Possessive Adjectives and Clothing Items

I am teaching possessive pronouns and clothing items. After being exposed to the vocabulary and the pronouns MY, YOUR, HIS and HER and after practicing for some time, I proposed the following task:

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Students first drew a slip with a piece of clothing each. They drew and colored their piece of clothing and in the end, we all sat on the floor.

Task 1: Each student talked about their drawing: “My dress is red”, “My boots are green”, “My socks are blue”, My shorts are blue”, My hat is pink”, My T-shirt is gray”, My shoes are green and brown”


Task 2: Then, we practiced questions and answers. I asked “What color are Julia´s shoes?” and they answered “HER shoes are green.”


Task 3: Finally, each one pointed at all the drawings and said: “Her shoes are green, his T-shirt is gray, her dress is red, his sneakers are yellow, her pants are red, his boots are green, her hat is pink , his socks are blue and my shorts are blue.”

What’s the weather like today?

Here´s a very simple activity to practice questions and answers using weather vocabulary. First, students draw and color on a small piece of paper one type of weather.

Then, write prompts on the board: What´s the weather like today? It´s …

After that, they are instructed to do the following: They all stand up. Student A will ask Student B a question about the picture they (Student A) have in their hands. Student B answers the question and asks a question about the picture they (Student B) have  in their hands. After they finish asking and answering each other a question, they exchange their slips and go find another peer to ask a different question (a question about the new slip they have in hands.) They will continue doing it until they have talked to every one. The last person they will talk to will be the one who has their drawing in hands, so they can get it back and keep it.

 

How old are you?

Super simple activity for practicing HOW OLD ARE YOU? with elementary students. I usually draw first to demonstrate what I expect from them.

 Teacher’s                                   Student’s

1) Write the following on the board:

HOW OLD ARE YOU? I´m___________.

2) Hand out sheets in blank;
3) Students draw and color their age (They draw a big number in the center of the sheet)
4) Students tape them to their chest;
5) Students walk around the classroom and practice Q/A; (They will continue until they have talked to every one)

Happy Birthday!

After being introduced to vocabulary related to birthdays (gifts, party, cake, balloons, and names of toys) my students also learned to congratulate someone for their birthday and how to ask Yes/No questions with the verb TO BE.

Student 1: Happy Birthday!
Student 2: Thanks.
Student 1: This is for you. (a gift)
Student 2: Thank you very much! Is it a …….?
Student 1: Yes, it is.

Student 1: Happy Birthday!
Student 2: Thanks.
Student 1: This is for you. (a gift)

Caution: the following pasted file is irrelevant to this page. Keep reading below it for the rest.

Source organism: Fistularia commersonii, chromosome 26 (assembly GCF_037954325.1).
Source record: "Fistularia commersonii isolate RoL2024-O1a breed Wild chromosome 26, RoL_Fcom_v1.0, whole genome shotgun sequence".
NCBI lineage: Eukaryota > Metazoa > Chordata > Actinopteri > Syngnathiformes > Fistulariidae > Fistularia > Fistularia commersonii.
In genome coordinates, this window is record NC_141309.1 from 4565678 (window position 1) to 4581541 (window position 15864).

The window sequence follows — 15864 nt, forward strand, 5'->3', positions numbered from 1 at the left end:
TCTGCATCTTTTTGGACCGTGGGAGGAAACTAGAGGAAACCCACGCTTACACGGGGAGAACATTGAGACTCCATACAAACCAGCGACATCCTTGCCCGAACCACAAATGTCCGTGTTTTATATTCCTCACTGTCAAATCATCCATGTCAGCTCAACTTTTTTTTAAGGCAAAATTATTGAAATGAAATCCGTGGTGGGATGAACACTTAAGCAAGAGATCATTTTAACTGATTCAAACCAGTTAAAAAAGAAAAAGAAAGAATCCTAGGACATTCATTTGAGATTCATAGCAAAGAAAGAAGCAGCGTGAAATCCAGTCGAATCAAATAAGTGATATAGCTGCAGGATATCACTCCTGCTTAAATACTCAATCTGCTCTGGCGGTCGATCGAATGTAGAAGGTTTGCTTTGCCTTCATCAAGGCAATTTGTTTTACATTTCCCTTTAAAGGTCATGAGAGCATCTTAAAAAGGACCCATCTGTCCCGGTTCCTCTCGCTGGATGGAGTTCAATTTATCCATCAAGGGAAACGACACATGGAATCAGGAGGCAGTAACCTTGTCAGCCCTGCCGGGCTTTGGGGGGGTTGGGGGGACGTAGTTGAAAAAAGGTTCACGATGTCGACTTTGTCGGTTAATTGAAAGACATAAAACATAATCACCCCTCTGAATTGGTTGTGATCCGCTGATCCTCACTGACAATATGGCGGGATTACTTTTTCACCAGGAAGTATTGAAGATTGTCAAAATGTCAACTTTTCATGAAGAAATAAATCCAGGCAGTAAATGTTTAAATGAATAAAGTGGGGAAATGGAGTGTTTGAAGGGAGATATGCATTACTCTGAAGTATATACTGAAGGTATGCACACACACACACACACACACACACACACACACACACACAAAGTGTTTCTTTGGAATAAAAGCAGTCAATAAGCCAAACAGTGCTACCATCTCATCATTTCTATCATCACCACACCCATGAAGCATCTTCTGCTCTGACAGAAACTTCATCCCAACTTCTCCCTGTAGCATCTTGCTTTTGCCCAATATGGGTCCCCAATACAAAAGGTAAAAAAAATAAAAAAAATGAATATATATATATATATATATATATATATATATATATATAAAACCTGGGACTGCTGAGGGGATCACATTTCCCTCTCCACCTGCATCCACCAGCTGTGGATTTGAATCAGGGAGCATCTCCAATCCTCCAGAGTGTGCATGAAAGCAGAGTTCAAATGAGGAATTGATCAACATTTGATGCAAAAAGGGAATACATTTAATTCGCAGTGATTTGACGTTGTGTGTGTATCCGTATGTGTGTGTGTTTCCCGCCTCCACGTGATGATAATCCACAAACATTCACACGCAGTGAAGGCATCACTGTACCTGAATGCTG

Student 2: Thank you very much! Is it a …….
Student 1: No, it isn’t. It’s a ………

After being presented to the dialog and practicing for a while, my students were given a sheet in blank.
1) They folded their sheet in two.
2) They drew and colored ( ON THE INSIDE) a gift they would like to get for their birthday or a gift they have received for their birthday.
3) Then, they drew a gift like picture ON THE OUTSIDE of the paper. (wrapping paper patterned and a ribbon)
4) Monitor students, so you have an idea of the gifts there are because later on, they will exchange their gifts. Thus, it’s important to mentally arrange them in pairs in a way everyone receives an appropriate gift.

5) After that, I chose the pairs and called them out and two by two, they acted out the conversation above and exchanged their gifts. Remember that during the dialog, they have to guess what the gift is by asking “Is it a ….?” In case the student doesn’t guess it at all, you can encourage students to ask “What is it?” In my class, there was one student alone, so I participated by drawing one gift myself. During the dialog, students exchanged their gifts and sat down
6) In the end, they glued their gift drawing to their notebooks and wrote a thank you letter.

Wacky Race

Material needed: A die, sheets in blank, duct tape and colored pencils/markers.

I do this activity with all levels. I give each team a sheet in blank so they can draw, color and cut out a car. I draw a race track on the board and tape the cars to it. I also draw a couple of bombs on the way. Then, I ask students questions about the lesson learned or show them sentences to be completed or questions about vocabulary. In other words, any task related to the content. Students take turns performing the task proposed. If the team is right, they roll a die and move their car. If they stop at the bomb, they go back to the starting point. The winner is the car that reaches the finish line first. Once the game is over, I collect the cars but I do not throw them away. I tape them to the wall, so I can use them again in the future.

Once the game is over, I collect the cars but I do not throw them away. I tape them to the wall, so I can use them again in a future activity.